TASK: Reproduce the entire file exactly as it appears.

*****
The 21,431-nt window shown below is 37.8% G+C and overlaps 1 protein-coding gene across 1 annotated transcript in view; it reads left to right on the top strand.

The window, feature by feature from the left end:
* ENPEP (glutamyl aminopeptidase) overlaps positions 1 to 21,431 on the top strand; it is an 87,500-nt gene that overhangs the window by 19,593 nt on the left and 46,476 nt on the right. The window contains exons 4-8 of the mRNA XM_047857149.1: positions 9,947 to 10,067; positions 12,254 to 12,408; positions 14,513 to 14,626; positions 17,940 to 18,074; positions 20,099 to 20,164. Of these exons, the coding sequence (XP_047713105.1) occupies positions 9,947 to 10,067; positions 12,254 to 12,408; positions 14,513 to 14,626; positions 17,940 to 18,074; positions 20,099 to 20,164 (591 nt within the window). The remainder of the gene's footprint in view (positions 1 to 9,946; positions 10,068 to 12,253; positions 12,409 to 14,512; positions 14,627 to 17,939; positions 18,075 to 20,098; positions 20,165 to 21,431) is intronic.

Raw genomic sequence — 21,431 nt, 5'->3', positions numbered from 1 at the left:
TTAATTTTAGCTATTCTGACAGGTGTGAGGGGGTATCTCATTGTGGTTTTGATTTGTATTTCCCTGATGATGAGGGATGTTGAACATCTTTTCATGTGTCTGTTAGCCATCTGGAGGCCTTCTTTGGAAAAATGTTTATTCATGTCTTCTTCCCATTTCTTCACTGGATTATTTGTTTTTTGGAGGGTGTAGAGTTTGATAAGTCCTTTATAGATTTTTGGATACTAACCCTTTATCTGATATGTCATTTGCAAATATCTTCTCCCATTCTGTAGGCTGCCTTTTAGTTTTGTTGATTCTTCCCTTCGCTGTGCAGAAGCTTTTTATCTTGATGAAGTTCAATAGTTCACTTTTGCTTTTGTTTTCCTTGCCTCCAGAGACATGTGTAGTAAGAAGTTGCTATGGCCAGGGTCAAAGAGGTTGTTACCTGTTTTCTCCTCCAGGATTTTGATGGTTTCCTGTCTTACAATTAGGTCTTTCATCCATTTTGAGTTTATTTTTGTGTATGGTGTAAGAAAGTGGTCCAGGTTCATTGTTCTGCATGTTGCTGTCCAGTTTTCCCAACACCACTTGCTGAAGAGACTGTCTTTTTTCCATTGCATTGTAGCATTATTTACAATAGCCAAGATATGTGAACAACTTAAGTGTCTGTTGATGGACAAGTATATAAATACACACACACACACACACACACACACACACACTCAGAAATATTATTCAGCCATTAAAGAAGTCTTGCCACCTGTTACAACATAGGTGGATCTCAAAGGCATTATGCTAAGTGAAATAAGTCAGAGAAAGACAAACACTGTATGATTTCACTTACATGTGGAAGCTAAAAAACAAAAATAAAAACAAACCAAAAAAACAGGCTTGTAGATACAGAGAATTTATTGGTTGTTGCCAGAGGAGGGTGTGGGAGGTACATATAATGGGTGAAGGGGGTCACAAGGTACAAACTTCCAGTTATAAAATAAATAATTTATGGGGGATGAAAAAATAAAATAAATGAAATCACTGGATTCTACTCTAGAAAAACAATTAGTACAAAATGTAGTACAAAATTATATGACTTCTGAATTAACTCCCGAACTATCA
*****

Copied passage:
The 21,431-nt window shown below is 37.8% G+C and overlaps 1 protein-coding gene across 1 annotated transcript in view; it reads left to right on the top strand.

The window, feature by feature from the left end:
* ENPEP (glutamyl aminopeptidase) overlaps positions 1 to 21,431 on the top strand; it is an 87,500-nt gene that overhangs the window by 19,593 nt on the left and 46,476 nt on the right. The window contains exons 4-8 of the mRNA XM_047857149.1: positions 9,947 to 10,067; positions 12,254 to 12,408; positions 14,513 to 14,626; positions 17,940 to 18,074; positions 20,099 to 20,164. Of these exons, the coding sequence (XP_047713105.1) occupies positions 9,947 to 10,067; positions 12,254 to 12,408; positions 14,513 to 14,626; positions 17,940 to 18,074; positions 20,099 to 20,164 (591 nt within the window). The remainder of the gene's footprint in view (positions 1 to 9,946; positions 10,068 to 12,253; positions 12,409 to 14,512; positions 14,627 to 17,939; positions 18,075 to 20,098; positions 20,165 to 21,431) is intronic.

Raw genomic sequence — 21,431 nt, 5'->3', positions numbered from 1 at the left:
TTAATTTTAGCTATTCTGACAGGTGTGAGGGGGTATCTCATTGTGGTTTTGATTTGTATTTCCCTGATGATGAGGGATGTTGAACATCTTTTCATGTGTCTGTTAGCCATCTGGAGGCCTTCTTTGGAAAAATGTTTATTCATGTCTTCTTCCCATTTCTTCACTGGATTATTTGTTTTTTGGAGGGTGTAGAGTTTGATAAGTCCTTTATAGATTTTTGGATACTAACCCTTTATCTGATATGTCATTTGCAAATATCTTCTCCCATTCTGTAGGCTGCCTTTTAGTTTTGTTGATTCTTCCCTTCGCTGTGCAGAAGCTTTTTATCTTGATGAAGTTCAATAGTTCACTTTTGCTTTTGTTTTCCTTGCCTCCAGAGACATGTGTAGTAAGAAGTTGCTATGGCCAGGGTCAAAGAGGTTGTTACCTGTTTTCTCCTCCAGGATTTTGATGGTTTCCTGTCTTACAATTAGGTCTTTCATCCATTTTGAGTTTATTTTTGTGTATGGTGTAAGAAAGTGGTCCAGGTTCATTGTTCTGCATGTTGCTGTCCAGTTTTCCCAACACCACTTGCTGAAGAGACTGTCTTTTTTCCATTGCATTGTAGCATTATTTACAATAGCCAAGATATGTGAACAACTTAAGTGTCTGTTGATGGACAAGTATATAAATACACACACACACACACACACACACACACACACTCAGAAATATTATTCAGCCATTAAAGAAGTCTTGCCACCTGTTACAACATAGGTGGATCTCAAAGGCATTATGCTAAGTGAAATAAGTCAGAGAAAGACAAACACTGTATGATTTCACTTACATGTGGAAGCTAAAAAACAAAAATAAAAACAAACCAAAAAAACAGGCTTGTAGATACAGAGAATTTATTGGTTGTTGCCAGAGGAGGGTGTGGGAGGTACATATAATGGGTGAAGGGGGTCACAAGGTACAAACTTCCAGTTATAAAATAAATAATTTATGGGGGATGAAAAAATAAAATAAATGAAATCACTGGATTCTACTCTAGAAAAACAATTAGTACAAAATGTAGTACAAAATTATATGACTTCTGAATTAACTCCCGAACTATCA